Spur of the Moment, Deaf Dog Productions, HOME, Manchester, 15-17 January 2015
For the last few years the Re: play festival has sought to bring the best local fringe theatre of the previous 12 months back to the stage. Manchester’s thriving theatre scene features so many small venues and up and coming theatre companies that many of the best pieces of drama can go unmissed by the masses. This is what Re: play seeks to rectify. My highlight of last year, Ransack Theatre’s The Dumb Waiter, has a place on the bill, which suggests that HOME have chosen well this year. The festival runs until Jan 24th, so catch it while you can.
One of the most intriguing titles on the bill is Spur of the Moment. Produced by Manchester based company Deaf Dog, this play opened at the Royal Court Theatre when its writer, Anya Reiss, was just seventeen. Originally performed at ALRA North as a third-year final production, the play went on to win the Best New Play at the TMA Awards while Reiss herself was named as the Evening Standard’s Most Promising Playwright. It is actually the first drama school production to make its way to the Re: play stage and features the original, now graduated, cast.
Is it easy to see why the play received such accolades? In a word, yes. For a seventeen-year-old to have written such a nuanced, amusing, and socially relevant play is a very impressive feat. From the opening scene, which features pre-teen friends Delilah (Tilly Slade), Naomi (Sarah Coyne), and Emma (Chelsea Stewart) dancing to songs from High School Musical, the audience is brought onside by an acutely observational humour and a sense that the characters could easily be based on real people.
The rest of the play focuses in on the relationship between Delilah and the family lodger Daniel (Jack Alexander) as well as the unstable marriage of Delilah’s parents, Nick (Darren Kemp) and Vicky (Joi Rouncefield). Although Vicky and Nick’s relationship has its moments of tension and dark humour, it is the developments between twelve-year-old Delilah and nineteen-year-old Darren that are the most captivating.
Although the three young friends discuss how ‘hot’ they think this lodger is in the very first scene of the play, there is nothing overly sinister in the early on-stage encounters between these two characters. Daniel, in fact, seems to simply have a knack for entertaining the child he happens to share a house with. But as the play develops, the tensions in the family home seem to force the young girl to seek something more with this older man who provides the attention she craves.
Several uncomfortable scenes follow as Daniel wrestles with some pretty disturbing feelings. The visit of his girlfriend Leonie (Lucienne Browne) seems only to intensify these difficulties, and the play begins to work its awkward and thought-provoking path to a conclusion that leaves a rather bitter taste in the mouth. That this very serious and upsetting storyline manages to be told with almost relentless humour is extremely impressive, and once again, although she is likely sick of hearing it, it becomes all the more impressive when you remember that it was written by a seventeen-year-old.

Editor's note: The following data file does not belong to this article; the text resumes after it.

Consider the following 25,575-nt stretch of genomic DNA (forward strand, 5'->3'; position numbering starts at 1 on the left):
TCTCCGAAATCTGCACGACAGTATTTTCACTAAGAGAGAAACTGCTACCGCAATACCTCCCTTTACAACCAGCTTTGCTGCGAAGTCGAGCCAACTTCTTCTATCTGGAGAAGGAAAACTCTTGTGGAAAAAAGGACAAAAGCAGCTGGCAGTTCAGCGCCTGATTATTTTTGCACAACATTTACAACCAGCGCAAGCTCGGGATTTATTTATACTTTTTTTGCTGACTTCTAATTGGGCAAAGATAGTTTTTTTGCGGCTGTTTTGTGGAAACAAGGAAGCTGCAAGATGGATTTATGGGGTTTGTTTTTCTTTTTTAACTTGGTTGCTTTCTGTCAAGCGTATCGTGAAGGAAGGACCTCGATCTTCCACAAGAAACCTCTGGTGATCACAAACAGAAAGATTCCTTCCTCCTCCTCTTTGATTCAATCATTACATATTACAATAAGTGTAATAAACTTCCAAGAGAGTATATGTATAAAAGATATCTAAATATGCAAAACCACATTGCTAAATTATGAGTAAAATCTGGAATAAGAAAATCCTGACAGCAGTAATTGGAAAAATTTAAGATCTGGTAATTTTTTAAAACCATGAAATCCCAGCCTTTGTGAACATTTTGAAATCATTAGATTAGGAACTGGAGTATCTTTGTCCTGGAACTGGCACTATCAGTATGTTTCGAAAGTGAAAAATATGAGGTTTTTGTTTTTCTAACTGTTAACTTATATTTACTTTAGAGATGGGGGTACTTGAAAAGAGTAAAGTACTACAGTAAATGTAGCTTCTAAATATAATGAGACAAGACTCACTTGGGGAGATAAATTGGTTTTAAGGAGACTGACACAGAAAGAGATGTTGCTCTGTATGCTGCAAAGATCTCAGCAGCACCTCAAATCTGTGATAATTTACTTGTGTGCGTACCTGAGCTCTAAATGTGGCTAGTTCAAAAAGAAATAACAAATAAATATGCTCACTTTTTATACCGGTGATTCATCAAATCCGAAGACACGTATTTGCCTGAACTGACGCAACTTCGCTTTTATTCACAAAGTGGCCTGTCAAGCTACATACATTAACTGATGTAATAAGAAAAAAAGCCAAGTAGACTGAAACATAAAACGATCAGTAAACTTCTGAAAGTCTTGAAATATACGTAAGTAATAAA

High praise is deserved but there were, for me at least, some minor issues. The story of Delilah was so strong, so involving, that it negated any real interest in the side plot of Vicky and Nick. Yes, those characters needed to be there to set the tone and the situation which allows a twelve-year-old girl to profess misplaced feelings of love, but to give the standard story of a marriage in trouble because of an affair so much space seems like a mistake. It did, in fact, get a little irritating at times. Almost every scene between the couple was a repetition of the same argument, and the volume and tone at which these arguments took place often led to a feeling that the play would be better again once that scene was over. Having said that, a passage towards the end in which the couple cease arguing for the first time was tender, sweet, and successful.
Small complaints shouldn’t take away from the acting, though, which was never in doubt. Everyone played their roles well and even if Kemp and Rouncefield were a little annoying as Nick and Vicky, it was only because they were supposed to be. Coyne and Stewart were brilliant as the two young friends who brought a great deal of humour to a dark subject, and Alexander managed a difficult and demanding role extremely well. The star of the show, though, was Tilly Slade as Delilah. Although she’ll be getting further away from twelve with each performance of the play, she portrays the confusion, melodrama, and stroppiness of a pre-teen girl with aplomb. Her reactions to the almost permanent reminders that she’s just a child are perfect in their impetuousness, and, most impressive of all, her willingness to play the fool and act as only a twelve-year-old can make this a really strong and memorable performance.
So to answer an earlier question, yes – it is easy to see why the accolades have poured in for Spur of the Moment. It is Anya Reiss who probably deserves the biggest nod, though, and the fact that she has gone on to collaborate with the Library Theatre Company on Chekov’s The Seagull suggests that this is just the start of an exciting career.